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An Epitome of Official Documents Relative to Native Affairs and Land Purchases in the North Island of New Zealand

Taranaki Coast and Whanganui, Upper Whanganui, and Taupo

Taranaki Coast and Whanganui, Upper Whanganui, and Taupo.

The country occupied by these tribes towards Whanganui is rich and fertile, producing most luxuriant grasses, intersected with rivers and beautiful lagoons, well suited for agriculture; or, if occupied by stock proprietors, would prove beneficial to them as well as to the Natives, by creating a desire amongst the latter to become owners of sheep and cattle, which will be in all probability the first property to confer a real benefit upon them. Nothing further of particular importance presented itself on my journey until I arrived at Whanganui, where I could perceive a very great improvement in the Natives within the last year, which is shown in some of their dwellings being built in imitation of the European style, and in an anxiety to be possessors of sheep and cattle, as well as fruit trees and seeds, which latter they receive from the Mission gardens and the settlers, who are mostly a respectable class of people, and interest themselves in their behalf. To the exertions of the Rev. Richard Taylor I should principally attribute the progress they are making, and the influence he has over the tribes of his district proves of the greatest benefit to the settlement generally.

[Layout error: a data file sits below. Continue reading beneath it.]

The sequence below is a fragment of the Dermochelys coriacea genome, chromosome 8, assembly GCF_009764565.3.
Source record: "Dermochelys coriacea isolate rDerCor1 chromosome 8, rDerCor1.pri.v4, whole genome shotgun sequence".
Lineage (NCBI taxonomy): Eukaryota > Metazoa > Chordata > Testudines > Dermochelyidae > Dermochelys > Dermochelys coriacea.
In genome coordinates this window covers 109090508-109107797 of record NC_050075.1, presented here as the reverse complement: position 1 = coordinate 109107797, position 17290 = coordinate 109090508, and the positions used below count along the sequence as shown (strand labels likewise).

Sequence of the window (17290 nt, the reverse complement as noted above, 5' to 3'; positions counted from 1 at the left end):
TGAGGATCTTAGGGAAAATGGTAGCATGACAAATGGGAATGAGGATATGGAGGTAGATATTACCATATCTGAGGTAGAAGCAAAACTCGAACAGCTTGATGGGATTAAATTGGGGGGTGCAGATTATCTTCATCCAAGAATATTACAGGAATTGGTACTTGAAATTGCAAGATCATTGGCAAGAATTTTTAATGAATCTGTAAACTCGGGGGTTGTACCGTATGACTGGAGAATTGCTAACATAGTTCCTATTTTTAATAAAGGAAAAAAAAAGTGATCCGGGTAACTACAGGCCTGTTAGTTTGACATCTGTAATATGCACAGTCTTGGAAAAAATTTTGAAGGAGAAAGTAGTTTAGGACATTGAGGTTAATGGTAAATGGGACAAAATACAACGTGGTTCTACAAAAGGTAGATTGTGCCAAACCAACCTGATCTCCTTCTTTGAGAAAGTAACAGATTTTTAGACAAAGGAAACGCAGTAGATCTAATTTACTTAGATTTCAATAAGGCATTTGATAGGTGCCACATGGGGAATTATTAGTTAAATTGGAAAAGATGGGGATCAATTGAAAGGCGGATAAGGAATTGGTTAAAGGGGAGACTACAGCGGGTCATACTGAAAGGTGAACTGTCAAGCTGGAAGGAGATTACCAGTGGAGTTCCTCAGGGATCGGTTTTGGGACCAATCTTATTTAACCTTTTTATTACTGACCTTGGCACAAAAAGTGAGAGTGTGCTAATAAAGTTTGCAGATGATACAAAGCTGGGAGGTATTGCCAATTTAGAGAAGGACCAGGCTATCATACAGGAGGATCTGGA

Having remained some days at the Mission-station, and visited the Native villages in the vicinity, Mr. Taylor and I pursued our inland journey on the 5th of November by the Whanganui River, a distance of forty miles, on leaving which we travelled for three days across a forest country, with patches of available land, and occasionally some fine timber of the rimu and tawai. We next entered an open country, resembling much the plains of Bathurst, New South Wales. The soil is of a dark, sandy loam, covered with coarse grass (termed by the Natives poaka), which improves, towards Tongariro. We encamped at night on the banks of the Waitakaruru River, which flows through this extensive plain. In ascending towards the Taupo mountains, which were partially covered with snow we experienced a sudden change of climate and aspect, our path leading over volcanic ashes and lava, until our approach to Rotoaire, the first of the Taupo lakes, being the only settlement since we left the Whanganui River. Here the country again assumes a fertile appearance. The settlement is situated at the southern extremity of the lake from whence the Waikato River takes its source. We were much pleased with the chief personage of this place (mother-in-law to Heuheu), who had a dignified and graceful appearance. She received us kindly, and pressed our staying the night, not to pass without receiving some marks of her hospitality, which we gladly accepted, remaining there till the following day, and at night reached the settlement of Herekiekie, a young chief of Taupo, who has been long meditating an attack upon Waitotara, to revenge the death of his father Tauteka, who was killed there. We had reason to suspect he still intended carrying his design into execution whenever an opportunity offered, though professing friendship, and diverting our attention to the various objects worthy of notice in his neighbourhood, one of which in particular, a spring of boiling water, excited our curiosity, which, at intervals of one or two minutes, gushed upwards with a foaming rage similar to the bursting of a whirlpool, accompanied by a simultaneous rumbling, as if the earth was about to open and swallow up the unwary spectator.